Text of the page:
The estate of J R R Tolkien and HarperCollins have settled a $80m (£62m) lawsuit against Warner Bros over the licensing of online games, apps, slot machines and other types of gambling merchandise based on The Hobbit and The Lord of the Rings following a five-year dispute, Warner Bros has confirmed.
According to the Hollywood Reporter, the Tolkien Estate and HarperCollins, which publishes both books, filed the lawsuit in 2012 alleging that Warners, its New Line subsidiary and Rings/Hobbit rightsholder Saul Zaentz Co. infringed copyright and breached contract by overstepping their authority. Priscilla Tolkien, the British author's daughter, and the estate along with HarperCollins, claimed that a decades-old rights agreement entitled the studio to create only "tangible" merchandise based on the books, not other digital exploitations that the estate called highly offensive.
According to the Telegraph, Tolkien's estate had accused the defendants of violating a 1969 agreement allowing the sale of "tangible" merchandise, by associating the books with the "morally-questionable (and decidedly non-literary) world of online and casino gambling". The estate claimed this "outraged Tolkien's devoted fan base" and irreparably harmed the legacy of the English author and Oxford English professor who died in 1973 at the age of 81.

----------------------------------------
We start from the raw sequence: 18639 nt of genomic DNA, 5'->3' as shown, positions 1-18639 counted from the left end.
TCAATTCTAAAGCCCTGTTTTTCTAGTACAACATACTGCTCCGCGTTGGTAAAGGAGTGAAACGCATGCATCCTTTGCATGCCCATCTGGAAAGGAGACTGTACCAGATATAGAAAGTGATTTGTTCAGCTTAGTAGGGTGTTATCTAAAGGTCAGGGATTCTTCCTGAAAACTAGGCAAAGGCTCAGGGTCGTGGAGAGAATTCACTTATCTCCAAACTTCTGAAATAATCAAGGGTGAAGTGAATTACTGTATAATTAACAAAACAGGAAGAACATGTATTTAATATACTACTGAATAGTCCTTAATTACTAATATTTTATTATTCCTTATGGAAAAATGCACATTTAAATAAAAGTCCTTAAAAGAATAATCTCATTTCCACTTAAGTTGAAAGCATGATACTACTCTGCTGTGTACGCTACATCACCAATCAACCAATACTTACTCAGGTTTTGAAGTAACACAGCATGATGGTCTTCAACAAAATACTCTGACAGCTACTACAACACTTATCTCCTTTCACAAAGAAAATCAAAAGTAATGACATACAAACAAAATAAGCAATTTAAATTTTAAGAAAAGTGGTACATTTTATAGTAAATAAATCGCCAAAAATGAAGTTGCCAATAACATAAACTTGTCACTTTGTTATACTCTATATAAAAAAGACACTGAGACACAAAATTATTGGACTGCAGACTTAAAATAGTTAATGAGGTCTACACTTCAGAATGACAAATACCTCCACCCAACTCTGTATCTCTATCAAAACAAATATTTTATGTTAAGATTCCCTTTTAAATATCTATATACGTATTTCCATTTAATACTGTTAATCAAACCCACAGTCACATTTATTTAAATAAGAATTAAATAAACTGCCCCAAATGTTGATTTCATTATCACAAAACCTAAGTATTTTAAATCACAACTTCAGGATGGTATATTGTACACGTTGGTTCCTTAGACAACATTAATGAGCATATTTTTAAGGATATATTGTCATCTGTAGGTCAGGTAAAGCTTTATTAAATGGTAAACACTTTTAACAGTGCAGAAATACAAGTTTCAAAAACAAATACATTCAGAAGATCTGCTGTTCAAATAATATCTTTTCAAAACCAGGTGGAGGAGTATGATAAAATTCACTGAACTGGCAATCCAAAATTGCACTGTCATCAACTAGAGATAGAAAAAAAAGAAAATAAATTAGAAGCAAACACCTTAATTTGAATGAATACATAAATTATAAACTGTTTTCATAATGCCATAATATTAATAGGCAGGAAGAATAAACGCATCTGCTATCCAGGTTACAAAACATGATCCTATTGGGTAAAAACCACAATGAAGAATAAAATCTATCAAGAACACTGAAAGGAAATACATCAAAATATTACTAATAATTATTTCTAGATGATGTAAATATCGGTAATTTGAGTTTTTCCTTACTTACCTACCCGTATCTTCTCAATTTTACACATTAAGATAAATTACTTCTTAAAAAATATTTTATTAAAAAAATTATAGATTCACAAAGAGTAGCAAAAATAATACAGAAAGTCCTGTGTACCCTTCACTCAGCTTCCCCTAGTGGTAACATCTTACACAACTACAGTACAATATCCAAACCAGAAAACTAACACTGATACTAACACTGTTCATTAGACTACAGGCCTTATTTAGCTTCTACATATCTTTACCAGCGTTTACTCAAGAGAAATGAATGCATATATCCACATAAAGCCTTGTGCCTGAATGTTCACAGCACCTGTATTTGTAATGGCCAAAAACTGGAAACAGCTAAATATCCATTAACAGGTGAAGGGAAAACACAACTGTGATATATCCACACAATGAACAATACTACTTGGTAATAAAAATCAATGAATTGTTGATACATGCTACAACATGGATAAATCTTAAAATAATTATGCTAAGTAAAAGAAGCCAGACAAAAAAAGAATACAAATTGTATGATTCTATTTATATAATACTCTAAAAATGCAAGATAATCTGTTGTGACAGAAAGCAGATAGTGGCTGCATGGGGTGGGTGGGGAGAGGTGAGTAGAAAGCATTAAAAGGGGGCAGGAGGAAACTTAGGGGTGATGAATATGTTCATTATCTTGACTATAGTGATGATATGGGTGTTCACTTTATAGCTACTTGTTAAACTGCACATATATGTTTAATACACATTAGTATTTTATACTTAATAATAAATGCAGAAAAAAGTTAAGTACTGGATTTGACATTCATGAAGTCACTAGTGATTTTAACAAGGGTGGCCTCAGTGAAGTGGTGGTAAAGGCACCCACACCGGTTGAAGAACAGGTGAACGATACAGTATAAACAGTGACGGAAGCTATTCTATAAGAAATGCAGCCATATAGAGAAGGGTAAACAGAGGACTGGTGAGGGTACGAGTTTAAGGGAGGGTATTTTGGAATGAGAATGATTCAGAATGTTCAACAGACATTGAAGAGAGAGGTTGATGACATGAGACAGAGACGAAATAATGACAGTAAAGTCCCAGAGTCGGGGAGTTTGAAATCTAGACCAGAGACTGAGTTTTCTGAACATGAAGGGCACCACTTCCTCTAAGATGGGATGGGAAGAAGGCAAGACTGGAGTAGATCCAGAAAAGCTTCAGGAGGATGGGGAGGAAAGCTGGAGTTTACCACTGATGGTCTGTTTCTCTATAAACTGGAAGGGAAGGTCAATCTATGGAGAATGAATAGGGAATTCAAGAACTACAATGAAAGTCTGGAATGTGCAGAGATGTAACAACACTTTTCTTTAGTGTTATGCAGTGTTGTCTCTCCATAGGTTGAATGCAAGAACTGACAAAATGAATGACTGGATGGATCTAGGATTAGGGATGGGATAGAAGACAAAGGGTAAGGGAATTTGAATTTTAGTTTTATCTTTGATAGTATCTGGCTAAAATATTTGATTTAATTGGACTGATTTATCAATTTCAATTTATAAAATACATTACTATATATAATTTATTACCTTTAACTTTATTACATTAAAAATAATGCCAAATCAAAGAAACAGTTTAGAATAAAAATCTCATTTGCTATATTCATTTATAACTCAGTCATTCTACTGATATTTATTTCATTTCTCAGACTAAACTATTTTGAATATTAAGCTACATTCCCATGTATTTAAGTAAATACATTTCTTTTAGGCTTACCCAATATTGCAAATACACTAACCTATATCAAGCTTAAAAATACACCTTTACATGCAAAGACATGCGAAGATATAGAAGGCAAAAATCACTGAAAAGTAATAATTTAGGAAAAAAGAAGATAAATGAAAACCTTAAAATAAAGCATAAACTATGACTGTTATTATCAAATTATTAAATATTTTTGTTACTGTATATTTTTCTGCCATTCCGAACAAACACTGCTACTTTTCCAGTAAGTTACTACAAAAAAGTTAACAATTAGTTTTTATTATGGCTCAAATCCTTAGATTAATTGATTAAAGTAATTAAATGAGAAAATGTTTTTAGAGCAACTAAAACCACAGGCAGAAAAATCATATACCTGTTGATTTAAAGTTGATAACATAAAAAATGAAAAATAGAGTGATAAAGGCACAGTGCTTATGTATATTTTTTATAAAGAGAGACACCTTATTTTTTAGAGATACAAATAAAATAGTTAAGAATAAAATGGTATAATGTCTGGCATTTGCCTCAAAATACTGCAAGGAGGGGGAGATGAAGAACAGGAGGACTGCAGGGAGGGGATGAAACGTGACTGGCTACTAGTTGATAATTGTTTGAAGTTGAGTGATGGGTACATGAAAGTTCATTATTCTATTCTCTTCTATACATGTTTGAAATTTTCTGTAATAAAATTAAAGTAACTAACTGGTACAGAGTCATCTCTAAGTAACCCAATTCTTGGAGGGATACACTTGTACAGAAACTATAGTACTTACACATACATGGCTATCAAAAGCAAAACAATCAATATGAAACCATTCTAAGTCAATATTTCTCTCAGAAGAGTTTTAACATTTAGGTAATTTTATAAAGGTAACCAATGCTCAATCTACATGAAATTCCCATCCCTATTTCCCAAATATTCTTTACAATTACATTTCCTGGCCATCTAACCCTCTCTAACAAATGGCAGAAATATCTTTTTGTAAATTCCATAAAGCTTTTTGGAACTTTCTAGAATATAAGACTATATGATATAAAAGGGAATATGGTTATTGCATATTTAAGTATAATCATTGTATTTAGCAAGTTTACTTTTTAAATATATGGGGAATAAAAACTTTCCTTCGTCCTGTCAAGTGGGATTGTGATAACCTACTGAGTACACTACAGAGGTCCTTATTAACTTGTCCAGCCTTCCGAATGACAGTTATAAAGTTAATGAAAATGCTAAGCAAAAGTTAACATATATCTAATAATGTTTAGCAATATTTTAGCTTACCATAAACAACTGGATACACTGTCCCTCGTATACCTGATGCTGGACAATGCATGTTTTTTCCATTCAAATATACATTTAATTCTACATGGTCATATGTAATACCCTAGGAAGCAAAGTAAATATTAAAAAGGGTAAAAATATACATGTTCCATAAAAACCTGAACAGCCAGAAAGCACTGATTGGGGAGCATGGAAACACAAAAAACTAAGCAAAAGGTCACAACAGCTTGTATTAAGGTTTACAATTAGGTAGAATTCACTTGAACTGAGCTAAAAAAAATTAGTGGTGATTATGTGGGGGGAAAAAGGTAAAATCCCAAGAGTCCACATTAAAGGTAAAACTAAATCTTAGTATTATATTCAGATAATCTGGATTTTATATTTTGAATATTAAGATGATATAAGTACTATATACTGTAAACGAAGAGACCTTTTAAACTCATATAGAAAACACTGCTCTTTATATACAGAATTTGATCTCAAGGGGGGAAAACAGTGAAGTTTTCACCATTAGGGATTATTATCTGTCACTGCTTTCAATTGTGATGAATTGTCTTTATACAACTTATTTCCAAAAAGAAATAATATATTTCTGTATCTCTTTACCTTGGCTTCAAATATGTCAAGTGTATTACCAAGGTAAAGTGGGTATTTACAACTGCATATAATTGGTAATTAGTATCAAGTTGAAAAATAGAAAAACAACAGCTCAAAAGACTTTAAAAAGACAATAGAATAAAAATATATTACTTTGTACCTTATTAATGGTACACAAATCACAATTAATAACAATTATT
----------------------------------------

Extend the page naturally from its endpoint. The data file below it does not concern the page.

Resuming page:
According to the report, New Line and the Tolkien Estate had previously fought over profit participation, coming to a deal in 2009 rumoured to be worth more than $100 million. As Warner Bros developed the Peter Jackson big-screen adaptation of 'The Hobbit' (released in 2012), the Tolkien Estate allegedly began investigating digital exploitations after its lawyer received a spam e-mail about 'The Lord of the Rings: The Fellowship of the Ring: Online Slot Game'.
The Tolkien estate and HarperCollins reached a settlement with Time Warner Inc unit, New Line Cinema and Saul Zaentz Co, which held various marketing rights, in a Los Angeles court on Friday (30th June). It also resolved counterclaims by Warner Bros. and Zaentz.
Warner Bros spokesperson Paul McGuire said yesterday (3rd July): "The parties are pleased that they have amicably resolved this matter and look forward to working together in the future,"
The copyright lawsuit was filed in November 2012.
HarperCollins UK has declined to comment.
In March it was revealed that Oxford University’s Bodleian Library will release a title featuring illustrations, letters and other material from Tolkien’s archives that have never before been seen by the public, to coincide with a major exhibition on The Lord of the Rings author in 2018. It will open in June 2018.